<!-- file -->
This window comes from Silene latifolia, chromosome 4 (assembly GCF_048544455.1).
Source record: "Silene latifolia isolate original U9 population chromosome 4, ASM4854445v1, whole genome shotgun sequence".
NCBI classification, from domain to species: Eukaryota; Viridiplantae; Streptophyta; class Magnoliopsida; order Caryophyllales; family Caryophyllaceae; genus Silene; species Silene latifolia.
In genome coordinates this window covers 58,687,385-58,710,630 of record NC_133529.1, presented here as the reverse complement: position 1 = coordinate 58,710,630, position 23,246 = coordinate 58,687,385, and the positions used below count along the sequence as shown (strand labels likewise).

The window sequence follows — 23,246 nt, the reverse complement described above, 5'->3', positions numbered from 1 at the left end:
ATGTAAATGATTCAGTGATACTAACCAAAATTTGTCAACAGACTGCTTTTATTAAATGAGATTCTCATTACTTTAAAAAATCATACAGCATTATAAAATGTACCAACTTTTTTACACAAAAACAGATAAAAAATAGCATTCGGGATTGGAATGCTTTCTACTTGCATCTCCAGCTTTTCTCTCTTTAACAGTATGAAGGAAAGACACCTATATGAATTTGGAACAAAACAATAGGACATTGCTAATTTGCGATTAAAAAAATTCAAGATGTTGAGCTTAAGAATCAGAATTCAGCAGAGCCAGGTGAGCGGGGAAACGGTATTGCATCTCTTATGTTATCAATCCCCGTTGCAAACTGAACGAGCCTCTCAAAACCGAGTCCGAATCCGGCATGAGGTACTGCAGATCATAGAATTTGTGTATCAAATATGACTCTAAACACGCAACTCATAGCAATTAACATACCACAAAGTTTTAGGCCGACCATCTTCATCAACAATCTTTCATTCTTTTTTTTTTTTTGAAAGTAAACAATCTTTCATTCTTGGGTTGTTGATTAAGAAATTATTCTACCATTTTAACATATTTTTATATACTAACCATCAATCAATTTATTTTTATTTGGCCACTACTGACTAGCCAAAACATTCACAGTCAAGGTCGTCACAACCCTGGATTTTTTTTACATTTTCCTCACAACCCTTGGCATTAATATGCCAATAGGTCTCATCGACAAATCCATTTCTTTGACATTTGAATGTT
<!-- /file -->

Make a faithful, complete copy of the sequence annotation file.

This window comes from Silene latifolia, chromosome 4 (assembly GCF_048544455.1).
Source record: "Silene latifolia isolate original U9 population chromosome 4, ASM4854445v1, whole genome shotgun sequence".
NCBI classification, from domain to species: Eukaryota; Viridiplantae; Streptophyta; class Magnoliopsida; order Caryophyllales; family Caryophyllaceae; genus Silene; species Silene latifolia.
In genome coordinates this window covers 58,687,385-58,710,630 of record NC_133529.1, presented here as the reverse complement: position 1 = coordinate 58,710,630, position 23,246 = coordinate 58,687,385, and the positions used below count along the sequence as shown (strand labels likewise).

The window sequence follows — 23,246 nt, the reverse complement described above, 5'->3', positions numbered from 1 at the left end:
ATGTAAATGATTCAGTGATACTAACCAAAATTTGTCAACAGACTGCTTTTATTAAATGAGATTCTCATTACTTTAAAAAATCATACAGCATTATAAAATGTACCAACTTTTTTACACAAAAACAGATAAAAAATAGCATTCGGGATTGGAATGCTTTCTACTTGCATCTCCAGCTTTTCTCTCTTTAACAGTATGAAGGAAAGACACCTATATGAATTTGGAACAAAACAATAGGACATTGCTAATTTGCGATTAAAAAAATTCAAGATGTTGAGCTTAAGAATCAGAATTCAGCAGAGCCAGGTGAGCGGGGAAACGGTATTGCATCTCTTATGTTATCAATCCCCGTTGCAAACTGAACGAGCCTCTCAAAACCGAGTCCGAATCCGGCATGAGGTACTGCAGATCATAGAATTTGTGTATCAAATATGACTCTAAACACGCAACTCATAGCAATTAACATACCACAAAGTTTTAGGCCGACCATCTTCATCAACAATCTTTCATTCTTTTTTTTTTTTTGAAAGTAAACAATCTTTCATTCTTGGGTTGTTGATTAAGAAATTATTCTACCATTTTAACATATTTTTATATACTAACCATCAATCAATTTATTTTTATTTGGCCACTACTGACTAGCCAAAACATTCACAGTCAAGGTCGTCACAACCCTGGATTTTTTTTACATTTTCCTCACAACCCTTGGCATTAATATGCCAATAGGTCTCATCGACAAATCCATTTCTTTGACATTTGAATGTT